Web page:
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The protein and contrast agent-specific influence of pathological plasma-protein concentration levels on contrast-enhanced magnetic resonance imaging


Goetschi, Stefan; Froehlich, Johannes M; Chuck, Natalie C; Curcio, Raffaele; Runge, Val M; Andreisek, Gustav; Nanz, Daniel; Boss, Andreas (2014). The protein and contrast agent-specific influence of pathological plasma-protein concentration levels on contrast-enhanced magnetic resonance imaging. Investigative Radiology, 49(9):608-619.

Abstract

OBJECTIVE: The objective of this study was to measure the protein-specific response of r1 and r2 relaxivities of commercially available gadolinium-based magnetic resonance imaging contrast agents to variation of plasma-protein concentrations. MATERIALS AND METHODS: In this in vitro study, contrast agent (gadofosveset trisodium, gadoxetate disodium, gadobutrol, and gadoterate meglumine) dilution series (0-2.5 mmol Gd/L) were prepared with plasma-protein (human serum albumin [HSA] and immunoglobulin G [IgG]) concentrations at physiological (42 and 10 g/L HSA and IgG, respectively, Normal) and at 3 pathological levels with HSA/IgG concentrations of 10/10 (solution Alb low), 42/50 (IgG mild), and 42/70 (IgG severe) g/L. Contrast-agent molar relaxivities and relaxivity-enhancing protein-contrast-agent interaction coefficients were determined on the basis of inversion-recovery and spin-echo data acquired at 1.5 and 3.0 T at 37°C. Protein-induced magnetic resonance imaging signal changes were calculated. RESULTS: The effective r1 and r2 molar relaxivities consistently increased with albumin and IgG concentrations. At 1.5 T, the r1 values increased by 10.2 (gadofosveset), 4.3 (gadoxetate), 1.3 (gadobutrol), and 1.1 L s mmol (gadoterate), respectively, from the Alb low to the IgG severe solution. At 3.0 T, the r1 values increased by 2.9 (gadofosveset), 2.3 (gadoxetate), 0.7 (gadobutrol), and 0.9 (gadoterate) L s mmol, respectively. An excess of IgG most strongly increased the r1 of gadoxetate (+40 and +19% at 1.5 and 3.0 T, respectively, from Normal to IgG severe). An albumin deficiency most strongly decreased the r1 of gadofosveset (-44% and -20% at 1.5 and 3.0 T, respectively, from Normal to Alb low). The modeling confirmed a strong gadofosveset r1 enhancement by albumin and suggested stronger IgG than albumin effects on the apparent molar relaxivity of the other agents per protein mass concentration at 1.5 T. CONCLUSIONS: Pathological deviations from normal plasma-protein concentrations in aqueous solutions result in changes of effective r1 and r2 contrast-agent relaxivities and projected signal enhancements that depend on the contrast agent, the blood-serum protein profile, and the field strength.

Abstract

OBJECTIVE: The objective of this study was to measure the protein-specific response of r1 and r2 relaxivities of commercially available gadolinium-based magnetic resonance imaging contrast agents to variation of plasma-protein concentrations. MATERIALS AND METHODS: In this in vitro study, contrast agent (gadofosveset trisodium, gadoxetate disodium, gadobutrol, and gadoterate meglumine) dilution series (0-2.5 mmol Gd/L) were prepared with plasma-protein (human serum albumin [HSA] and immunoglobulin G [IgG]) concentrations at physiological (42 and 10 g/L HSA and IgG, respectively, Normal) and at 3 pathological levels with HSA/IgG concentrations of 10/10 (solution Alb low), 42/50 (IgG mild), and 42/70 (IgG severe) g/L. Contrast-agent molar relaxivities and relaxivity-enhancing protein-contrast-agent interaction coefficients were determined on the basis of inversion-recovery and spin-echo data acquired at 1.5 and 3.0 T at 37°C. Protein-induced magnetic resonance imaging signal changes were calculated. RESULTS: The effective r1 and r2 molar relaxivities consistently increased with albumin and IgG concentrations. At 1.5 T, the r1 values increased by 10.2 (gadofosveset), 4.3 (gadoxetate), 1.3 (gadobutrol), and 1.1 L s mmol (gadoterate), respectively, from the Alb low to the IgG severe solution. At 3.0 T, the r1 values increased by 2.9 (gadofosveset), 2.3 (gadoxetate), 0.7 (gadobutrol), and 0.9 (gadoterate) L s mmol, respectively. An excess of IgG most strongly increased the r1 of gadoxetate (+40 and +19% at 1.5 and 3.0 T, respectively, from Normal to IgG severe). An albumin deficiency most strongly decreased the r1 of gadofosveset (-44% and -20% at 1.5 and 3.0 T, respectively, from Normal to Alb low). The modeling confirmed a strong gadofosveset r1 enhancement by albumin and suggested stronger IgG than albumin effects on the apparent molar relaxivity of the other agents per protein mass concentration at 1.5 T. CONCLUSIONS: Pathological deviations from normal plasma-protein concentrations in aqueous solutions result in changes of effective r1 and r2 contrast-agent relaxivities and projected signal enhancements that depend on the contrast agent, the blood-serum protein profile, and the field strength.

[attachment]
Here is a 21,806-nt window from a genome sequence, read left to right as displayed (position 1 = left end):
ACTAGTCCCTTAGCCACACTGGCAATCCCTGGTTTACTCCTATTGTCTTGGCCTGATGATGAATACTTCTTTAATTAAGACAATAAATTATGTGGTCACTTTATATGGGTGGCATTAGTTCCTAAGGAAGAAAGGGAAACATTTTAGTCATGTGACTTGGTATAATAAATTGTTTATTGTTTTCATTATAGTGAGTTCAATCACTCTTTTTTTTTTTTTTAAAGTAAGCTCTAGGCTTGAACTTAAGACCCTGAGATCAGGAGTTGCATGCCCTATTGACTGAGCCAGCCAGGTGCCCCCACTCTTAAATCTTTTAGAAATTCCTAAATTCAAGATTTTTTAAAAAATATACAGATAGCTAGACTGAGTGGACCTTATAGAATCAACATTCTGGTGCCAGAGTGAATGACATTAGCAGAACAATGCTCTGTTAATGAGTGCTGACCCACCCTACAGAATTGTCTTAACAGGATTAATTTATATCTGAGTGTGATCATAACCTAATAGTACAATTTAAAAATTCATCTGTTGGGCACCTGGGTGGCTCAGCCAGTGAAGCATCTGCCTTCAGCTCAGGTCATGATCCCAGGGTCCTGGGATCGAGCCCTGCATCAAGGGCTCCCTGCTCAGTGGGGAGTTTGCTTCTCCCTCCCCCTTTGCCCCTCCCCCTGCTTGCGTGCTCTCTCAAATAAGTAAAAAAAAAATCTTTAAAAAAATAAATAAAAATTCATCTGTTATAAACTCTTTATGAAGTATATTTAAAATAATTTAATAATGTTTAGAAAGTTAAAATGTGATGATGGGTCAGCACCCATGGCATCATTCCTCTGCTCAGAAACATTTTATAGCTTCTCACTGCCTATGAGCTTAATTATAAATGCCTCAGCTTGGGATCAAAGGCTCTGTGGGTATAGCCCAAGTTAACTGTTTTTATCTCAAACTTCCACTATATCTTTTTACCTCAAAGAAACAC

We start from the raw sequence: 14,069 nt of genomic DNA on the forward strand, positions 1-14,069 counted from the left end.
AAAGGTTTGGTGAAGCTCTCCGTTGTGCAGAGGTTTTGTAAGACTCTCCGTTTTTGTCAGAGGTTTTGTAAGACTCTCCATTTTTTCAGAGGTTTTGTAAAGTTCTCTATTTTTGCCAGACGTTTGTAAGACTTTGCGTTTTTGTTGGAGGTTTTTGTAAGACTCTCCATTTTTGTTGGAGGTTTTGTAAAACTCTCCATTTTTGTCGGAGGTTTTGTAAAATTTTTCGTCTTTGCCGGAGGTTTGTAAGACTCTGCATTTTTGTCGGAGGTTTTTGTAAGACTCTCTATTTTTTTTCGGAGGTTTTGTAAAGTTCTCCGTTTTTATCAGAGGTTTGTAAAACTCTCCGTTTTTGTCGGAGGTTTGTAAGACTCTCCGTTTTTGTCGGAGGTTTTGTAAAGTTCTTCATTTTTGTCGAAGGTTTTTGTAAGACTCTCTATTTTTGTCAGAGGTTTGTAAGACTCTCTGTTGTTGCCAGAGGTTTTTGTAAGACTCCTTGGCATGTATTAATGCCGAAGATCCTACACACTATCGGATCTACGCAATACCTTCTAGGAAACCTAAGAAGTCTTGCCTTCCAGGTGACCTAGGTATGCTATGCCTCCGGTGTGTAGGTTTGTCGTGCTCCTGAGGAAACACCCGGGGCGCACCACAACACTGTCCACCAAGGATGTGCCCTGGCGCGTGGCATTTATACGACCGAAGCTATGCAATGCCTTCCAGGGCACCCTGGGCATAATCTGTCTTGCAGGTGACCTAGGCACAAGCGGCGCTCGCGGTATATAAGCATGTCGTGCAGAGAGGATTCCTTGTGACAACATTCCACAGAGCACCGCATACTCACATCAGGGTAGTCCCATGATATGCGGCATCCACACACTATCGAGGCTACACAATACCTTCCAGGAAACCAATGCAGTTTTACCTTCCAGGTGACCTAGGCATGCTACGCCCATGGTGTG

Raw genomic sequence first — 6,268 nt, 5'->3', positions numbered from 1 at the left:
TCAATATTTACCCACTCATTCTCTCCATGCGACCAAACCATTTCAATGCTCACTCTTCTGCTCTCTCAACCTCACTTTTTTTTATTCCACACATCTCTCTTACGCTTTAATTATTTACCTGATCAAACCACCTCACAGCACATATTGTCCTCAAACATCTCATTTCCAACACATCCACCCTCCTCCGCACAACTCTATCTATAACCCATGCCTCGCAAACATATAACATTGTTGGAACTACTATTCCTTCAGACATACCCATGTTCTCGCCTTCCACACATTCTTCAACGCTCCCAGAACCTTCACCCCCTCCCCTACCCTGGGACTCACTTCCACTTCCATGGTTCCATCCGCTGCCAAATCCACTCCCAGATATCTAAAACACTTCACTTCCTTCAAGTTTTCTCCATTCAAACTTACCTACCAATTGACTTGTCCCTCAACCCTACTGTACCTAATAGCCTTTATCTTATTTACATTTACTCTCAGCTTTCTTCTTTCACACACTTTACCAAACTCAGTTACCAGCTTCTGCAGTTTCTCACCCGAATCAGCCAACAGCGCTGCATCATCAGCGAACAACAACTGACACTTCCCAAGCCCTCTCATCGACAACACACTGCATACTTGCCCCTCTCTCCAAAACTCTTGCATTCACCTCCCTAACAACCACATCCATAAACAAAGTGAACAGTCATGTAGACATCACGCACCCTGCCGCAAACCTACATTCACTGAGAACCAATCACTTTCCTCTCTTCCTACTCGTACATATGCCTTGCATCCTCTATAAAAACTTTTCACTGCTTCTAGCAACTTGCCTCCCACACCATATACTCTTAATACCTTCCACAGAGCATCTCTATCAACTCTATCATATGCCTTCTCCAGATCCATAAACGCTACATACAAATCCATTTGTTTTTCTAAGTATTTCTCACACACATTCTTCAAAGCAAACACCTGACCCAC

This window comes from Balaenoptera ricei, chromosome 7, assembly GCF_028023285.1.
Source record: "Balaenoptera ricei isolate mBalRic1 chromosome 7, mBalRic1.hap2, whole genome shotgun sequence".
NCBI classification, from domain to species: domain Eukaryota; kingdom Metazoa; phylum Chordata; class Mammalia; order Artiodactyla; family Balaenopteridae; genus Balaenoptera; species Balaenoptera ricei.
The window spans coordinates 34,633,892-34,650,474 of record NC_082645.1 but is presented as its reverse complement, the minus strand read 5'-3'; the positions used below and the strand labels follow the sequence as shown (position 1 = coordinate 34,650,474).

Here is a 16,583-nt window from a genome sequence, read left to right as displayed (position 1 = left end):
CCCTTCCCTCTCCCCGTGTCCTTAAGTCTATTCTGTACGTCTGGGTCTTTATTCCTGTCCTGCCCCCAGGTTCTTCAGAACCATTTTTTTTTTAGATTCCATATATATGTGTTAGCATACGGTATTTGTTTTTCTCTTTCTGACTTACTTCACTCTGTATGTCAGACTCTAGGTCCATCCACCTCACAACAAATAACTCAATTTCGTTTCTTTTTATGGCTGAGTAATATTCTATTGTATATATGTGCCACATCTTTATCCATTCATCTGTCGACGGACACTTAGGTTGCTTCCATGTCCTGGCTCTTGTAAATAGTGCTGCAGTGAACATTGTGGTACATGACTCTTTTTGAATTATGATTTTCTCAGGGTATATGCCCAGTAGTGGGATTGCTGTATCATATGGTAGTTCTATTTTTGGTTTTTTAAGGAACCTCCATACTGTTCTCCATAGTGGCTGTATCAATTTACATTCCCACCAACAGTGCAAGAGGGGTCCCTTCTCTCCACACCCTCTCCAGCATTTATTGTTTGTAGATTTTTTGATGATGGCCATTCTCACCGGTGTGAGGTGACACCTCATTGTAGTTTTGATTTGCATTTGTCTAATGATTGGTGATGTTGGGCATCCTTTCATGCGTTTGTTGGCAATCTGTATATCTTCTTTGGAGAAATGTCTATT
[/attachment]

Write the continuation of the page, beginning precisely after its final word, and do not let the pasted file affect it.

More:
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Additional indexing

Item Type:Journal Article, refereed, original work
Communities & Collections:04 Faculty of Medicine > University Hospital Zurich > Clinic for Diagnostic and Interventional Radiology
04 Faculty of Medicine > University Hospital Zurich > Clinic for Neuroradiology
Dewey Decimal Classification:610 Medicine & health
Language:English
Date:2014
Deposited On:26 May 2014 15:29
Last Modified:05 Apr 2016 17:53
Publisher:Lippincott, Williams & Wilkins
ISSN:0020-9996
Publisher DOI:https://doi.org/10.1097/RLI.0000000000000061
PubMed ID:24710201

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